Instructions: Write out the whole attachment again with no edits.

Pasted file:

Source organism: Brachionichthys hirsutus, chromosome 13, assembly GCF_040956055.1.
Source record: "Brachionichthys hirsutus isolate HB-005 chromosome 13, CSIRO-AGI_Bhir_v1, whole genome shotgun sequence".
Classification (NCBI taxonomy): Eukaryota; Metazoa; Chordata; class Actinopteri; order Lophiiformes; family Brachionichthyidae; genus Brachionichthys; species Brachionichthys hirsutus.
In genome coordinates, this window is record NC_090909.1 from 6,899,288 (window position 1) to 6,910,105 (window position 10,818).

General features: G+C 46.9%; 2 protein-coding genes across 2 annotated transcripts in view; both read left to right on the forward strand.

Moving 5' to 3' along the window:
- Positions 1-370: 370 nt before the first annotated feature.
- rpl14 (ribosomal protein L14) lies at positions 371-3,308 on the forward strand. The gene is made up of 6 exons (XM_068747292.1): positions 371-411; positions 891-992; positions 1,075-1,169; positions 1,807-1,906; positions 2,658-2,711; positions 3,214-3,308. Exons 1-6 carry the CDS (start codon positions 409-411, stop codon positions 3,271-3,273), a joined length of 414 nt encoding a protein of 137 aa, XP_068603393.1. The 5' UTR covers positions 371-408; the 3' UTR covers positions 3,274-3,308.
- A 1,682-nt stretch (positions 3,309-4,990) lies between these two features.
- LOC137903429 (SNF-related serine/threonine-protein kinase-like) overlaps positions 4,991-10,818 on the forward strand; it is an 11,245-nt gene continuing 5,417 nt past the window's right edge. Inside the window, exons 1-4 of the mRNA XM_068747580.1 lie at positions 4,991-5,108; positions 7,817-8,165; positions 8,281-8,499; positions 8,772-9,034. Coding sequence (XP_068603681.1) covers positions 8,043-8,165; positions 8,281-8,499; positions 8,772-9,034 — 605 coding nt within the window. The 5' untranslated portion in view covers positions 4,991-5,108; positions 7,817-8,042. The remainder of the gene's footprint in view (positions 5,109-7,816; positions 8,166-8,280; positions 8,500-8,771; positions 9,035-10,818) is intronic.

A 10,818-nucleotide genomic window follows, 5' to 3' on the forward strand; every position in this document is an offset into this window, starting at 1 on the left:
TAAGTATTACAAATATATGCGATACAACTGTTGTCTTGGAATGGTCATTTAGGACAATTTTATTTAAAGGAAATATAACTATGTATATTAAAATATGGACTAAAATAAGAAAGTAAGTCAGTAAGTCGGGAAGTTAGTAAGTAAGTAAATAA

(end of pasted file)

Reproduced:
Source organism: Brachionichthys hirsutus, chromosome 13, assembly GCF_040956055.1.
Source record: "Brachionichthys hirsutus isolate HB-005 chromosome 13, CSIRO-AGI_Bhir_v1, whole genome shotgun sequence".
Classification (NCBI taxonomy): Eukaryota; Metazoa; Chordata; class Actinopteri; order Lophiiformes; family Brachionichthyidae; genus Brachionichthys; species Brachionichthys hirsutus.
In genome coordinates, this window is record NC_090909.1 from 6,899,288 (window position 1) to 6,910,105 (window position 10,818).

General features: G+C 46.9%; 2 protein-coding genes across 2 annotated transcripts in view; both read left to right on the forward strand.

Moving 5' to 3' along the window:
- Positions 1-370: 370 nt before the first annotated feature.
- rpl14 (ribosomal protein L14) lies at positions 371-3,308 on the forward strand. The gene is made up of 6 exons (XM_068747292.1): positions 371-411; positions 891-992; positions 1,075-1,169; positions 1,807-1,906; positions 2,658-2,711; positions 3,214-3,308. Exons 1-6 carry the CDS (start codon positions 409-411, stop codon positions 3,271-3,273), a joined length of 414 nt encoding a protein of 137 aa, XP_068603393.1. The 5' UTR covers positions 371-408; the 3' UTR covers positions 3,274-3,308.
- A 1,682-nt stretch (positions 3,309-4,990) lies between these two features.
- LOC137903429 (SNF-related serine/threonine-protein kinase-like) overlaps positions 4,991-10,818 on the forward strand; it is an 11,245-nt gene continuing 5,417 nt past the window's right edge. Inside the window, exons 1-4 of the mRNA XM_068747580.1 lie at positions 4,991-5,108; positions 7,817-8,165; positions 8,281-8,499; positions 8,772-9,034. Coding sequence (XP_068603681.1) covers positions 8,043-8,165; positions 8,281-8,499; positions 8,772-9,034 — 605 coding nt within the window. The 5' untranslated portion in view covers positions 4,991-5,108; positions 7,817-8,042. The remainder of the gene's footprint in view (positions 5,109-7,816; positions 8,166-8,280; positions 8,500-8,771; positions 9,035-10,818) is intronic.

A 10,818-nucleotide genomic window follows, 5' to 3' on the forward strand; every position in this document is an offset into this window, starting at 1 on the left:
TAAGTATTACAAATATATGCGATACAACTGTTGTCTTGGAATGGTCATTTAGGACAATTTTATTTAAAGGAAATATAACTATGTATATTAAAATATGGACTAAAATAAGAAAGTAAGTCAGTAAGTCGGGAAGTTAGTAAGTAAGTAAATAA